Health Promotion and Disease Prevention in Clinical Practice (Health Promotion & Disease Prevention in Clin Practice)

Incorporating the latest guidelines from major organizations, including the U.S. Preventive Services Task Force, this book offers the clinician a complete overview of how to help patients adopt healthy behaviors and to deliver recommended screening tests and immunizations. Chapters provide practical guidance on how to counsel patients about exercise, nutrition, tobacco use, substance use, sexually transmitted infections, and depression. Written by clinicians for clinicians, the book lays out the details on gathering information from the patient, ordering evidence-based screening tests, designing a personalized health maintenance plan, facilitating behavior change, and the work-up of abnormal results from screening tests. It also explains how to organize the practice and clinic to deliver quality preventive care and to obtain reimbursement.

This new edition includes updated chapters on practice redesign, the use of electronic medical records, and reimbursement; updated patient resource materials and instructions; and new authors with deep expertise on the topics. Plus, with this second edition there is a companion Website (www.healthpromodisprev.com) that features fully searchable text online so you’ll have a fast, flexible multimedia library at your service.

Nanci Arvizu, Writing and Reviews Editor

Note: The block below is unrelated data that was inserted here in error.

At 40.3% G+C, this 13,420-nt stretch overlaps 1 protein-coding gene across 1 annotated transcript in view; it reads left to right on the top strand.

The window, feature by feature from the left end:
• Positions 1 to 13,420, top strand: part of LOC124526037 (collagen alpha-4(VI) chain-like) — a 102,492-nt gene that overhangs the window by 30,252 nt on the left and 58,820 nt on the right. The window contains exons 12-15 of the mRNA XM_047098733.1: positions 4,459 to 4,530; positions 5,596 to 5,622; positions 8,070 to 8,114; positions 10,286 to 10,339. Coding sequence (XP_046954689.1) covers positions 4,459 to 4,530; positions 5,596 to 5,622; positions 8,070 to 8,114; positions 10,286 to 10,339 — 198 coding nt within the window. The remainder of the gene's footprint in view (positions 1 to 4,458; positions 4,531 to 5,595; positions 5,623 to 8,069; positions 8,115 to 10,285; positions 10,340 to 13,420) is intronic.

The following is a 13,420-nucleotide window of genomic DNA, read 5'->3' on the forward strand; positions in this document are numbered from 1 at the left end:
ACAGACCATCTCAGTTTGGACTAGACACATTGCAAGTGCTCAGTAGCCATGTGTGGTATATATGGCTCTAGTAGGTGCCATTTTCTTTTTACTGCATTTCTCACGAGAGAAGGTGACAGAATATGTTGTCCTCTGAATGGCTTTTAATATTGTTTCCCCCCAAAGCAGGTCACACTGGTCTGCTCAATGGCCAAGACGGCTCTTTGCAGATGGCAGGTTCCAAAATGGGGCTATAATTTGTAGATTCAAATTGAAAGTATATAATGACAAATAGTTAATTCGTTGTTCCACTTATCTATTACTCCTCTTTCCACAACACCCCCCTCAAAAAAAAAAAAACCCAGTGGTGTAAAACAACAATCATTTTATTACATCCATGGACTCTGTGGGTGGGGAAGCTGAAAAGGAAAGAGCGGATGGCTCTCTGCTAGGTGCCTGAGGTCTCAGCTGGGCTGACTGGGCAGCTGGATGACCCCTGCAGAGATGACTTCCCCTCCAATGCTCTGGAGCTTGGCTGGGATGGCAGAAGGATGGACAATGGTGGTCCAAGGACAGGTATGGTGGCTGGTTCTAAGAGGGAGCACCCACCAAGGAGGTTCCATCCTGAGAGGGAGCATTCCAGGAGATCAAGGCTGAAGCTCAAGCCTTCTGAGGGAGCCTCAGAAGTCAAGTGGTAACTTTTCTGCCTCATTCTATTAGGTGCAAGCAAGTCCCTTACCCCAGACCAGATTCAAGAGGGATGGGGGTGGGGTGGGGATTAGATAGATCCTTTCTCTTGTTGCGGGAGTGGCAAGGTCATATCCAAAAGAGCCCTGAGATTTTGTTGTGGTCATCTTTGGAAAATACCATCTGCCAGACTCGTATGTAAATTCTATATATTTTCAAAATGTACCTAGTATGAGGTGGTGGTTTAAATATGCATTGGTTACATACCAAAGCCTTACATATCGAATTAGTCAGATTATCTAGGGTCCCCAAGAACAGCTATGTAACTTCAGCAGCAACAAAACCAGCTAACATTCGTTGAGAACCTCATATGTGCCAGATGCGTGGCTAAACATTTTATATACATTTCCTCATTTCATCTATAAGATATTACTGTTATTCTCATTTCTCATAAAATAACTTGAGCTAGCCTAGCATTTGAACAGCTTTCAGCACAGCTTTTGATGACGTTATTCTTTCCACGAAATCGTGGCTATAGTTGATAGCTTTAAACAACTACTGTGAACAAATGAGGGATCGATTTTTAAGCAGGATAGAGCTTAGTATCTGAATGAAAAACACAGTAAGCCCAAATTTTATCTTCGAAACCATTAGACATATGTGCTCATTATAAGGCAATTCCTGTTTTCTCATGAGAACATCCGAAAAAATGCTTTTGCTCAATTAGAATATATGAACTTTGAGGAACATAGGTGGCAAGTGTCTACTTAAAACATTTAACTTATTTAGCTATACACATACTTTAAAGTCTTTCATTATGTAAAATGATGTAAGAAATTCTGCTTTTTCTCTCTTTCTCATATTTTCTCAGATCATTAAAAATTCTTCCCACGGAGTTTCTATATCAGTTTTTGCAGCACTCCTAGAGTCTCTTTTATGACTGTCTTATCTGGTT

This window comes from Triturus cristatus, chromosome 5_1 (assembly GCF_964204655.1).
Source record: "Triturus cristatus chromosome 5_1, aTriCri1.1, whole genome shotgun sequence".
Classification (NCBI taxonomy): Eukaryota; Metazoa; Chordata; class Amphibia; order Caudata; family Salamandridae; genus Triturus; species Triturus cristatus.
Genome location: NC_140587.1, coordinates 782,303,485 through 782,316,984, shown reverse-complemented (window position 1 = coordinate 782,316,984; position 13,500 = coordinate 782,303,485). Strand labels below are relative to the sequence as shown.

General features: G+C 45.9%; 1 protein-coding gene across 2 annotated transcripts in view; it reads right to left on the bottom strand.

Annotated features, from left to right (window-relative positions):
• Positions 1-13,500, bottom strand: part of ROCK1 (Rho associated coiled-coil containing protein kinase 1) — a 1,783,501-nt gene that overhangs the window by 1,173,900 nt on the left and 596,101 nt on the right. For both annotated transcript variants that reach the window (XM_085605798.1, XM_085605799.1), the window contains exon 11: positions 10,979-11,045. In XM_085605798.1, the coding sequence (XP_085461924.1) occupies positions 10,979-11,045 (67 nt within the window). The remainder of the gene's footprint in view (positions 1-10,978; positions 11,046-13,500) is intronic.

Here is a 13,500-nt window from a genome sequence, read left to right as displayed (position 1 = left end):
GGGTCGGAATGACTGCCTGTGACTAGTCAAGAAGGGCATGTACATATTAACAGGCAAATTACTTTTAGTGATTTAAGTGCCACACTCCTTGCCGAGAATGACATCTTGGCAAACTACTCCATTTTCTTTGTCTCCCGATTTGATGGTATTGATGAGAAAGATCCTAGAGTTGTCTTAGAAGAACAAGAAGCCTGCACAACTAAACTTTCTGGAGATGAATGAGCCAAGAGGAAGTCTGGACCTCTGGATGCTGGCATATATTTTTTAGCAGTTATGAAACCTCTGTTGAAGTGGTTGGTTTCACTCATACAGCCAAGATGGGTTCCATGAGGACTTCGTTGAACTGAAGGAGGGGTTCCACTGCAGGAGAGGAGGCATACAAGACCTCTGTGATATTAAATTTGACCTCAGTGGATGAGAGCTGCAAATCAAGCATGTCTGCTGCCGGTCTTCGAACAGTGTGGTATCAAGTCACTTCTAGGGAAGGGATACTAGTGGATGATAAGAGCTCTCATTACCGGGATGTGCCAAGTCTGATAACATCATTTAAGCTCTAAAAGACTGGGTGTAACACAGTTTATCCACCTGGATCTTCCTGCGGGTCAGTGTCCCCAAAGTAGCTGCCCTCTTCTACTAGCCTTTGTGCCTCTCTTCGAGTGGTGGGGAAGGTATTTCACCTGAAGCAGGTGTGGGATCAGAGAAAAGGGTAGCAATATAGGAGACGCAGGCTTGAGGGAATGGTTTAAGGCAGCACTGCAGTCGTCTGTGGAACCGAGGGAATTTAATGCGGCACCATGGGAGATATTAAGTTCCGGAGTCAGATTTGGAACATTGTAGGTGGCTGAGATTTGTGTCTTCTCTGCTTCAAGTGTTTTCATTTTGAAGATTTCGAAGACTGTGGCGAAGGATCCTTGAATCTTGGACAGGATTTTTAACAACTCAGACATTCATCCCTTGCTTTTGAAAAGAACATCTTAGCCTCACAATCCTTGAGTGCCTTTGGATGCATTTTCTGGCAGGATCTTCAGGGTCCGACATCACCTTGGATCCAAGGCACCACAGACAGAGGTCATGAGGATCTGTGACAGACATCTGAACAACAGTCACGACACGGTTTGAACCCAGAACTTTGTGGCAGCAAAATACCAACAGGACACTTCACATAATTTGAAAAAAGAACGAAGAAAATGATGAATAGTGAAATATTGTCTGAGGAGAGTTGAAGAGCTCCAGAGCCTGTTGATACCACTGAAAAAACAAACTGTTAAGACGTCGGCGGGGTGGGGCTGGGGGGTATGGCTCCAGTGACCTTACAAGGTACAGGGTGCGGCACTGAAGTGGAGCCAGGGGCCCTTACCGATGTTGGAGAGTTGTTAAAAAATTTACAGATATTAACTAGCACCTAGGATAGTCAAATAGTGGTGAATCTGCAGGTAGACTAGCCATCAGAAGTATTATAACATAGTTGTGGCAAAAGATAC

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3 Comments

  1. No page numbers! I bought this text on Kindle because I needed it for class. Unfortunately, I didn’t realize that the Kindle edition didn’t have page numbers- so now I have veritably wasted money because I still need to reference a print book to get landmarks on what pages my professors want me to read. Upon looking this up under the Help section for Kindle, I found that there’s a way to tell if there are page numbers on the page, but no one told me about this caveat when I bought it. This has been a truly…

  2. Disappointing This book was extremely disappointing to me because it has missed so much of what health promotion could be and do in clinical settings. Despite defining health promotion in terms of community early in the book (although it completely misses the Ottawa Charter), there is almost no understanding of how hospitals can play a role in developing community health. The focus of the chapters is far more on providing patient education – which is not really health promotion at all.

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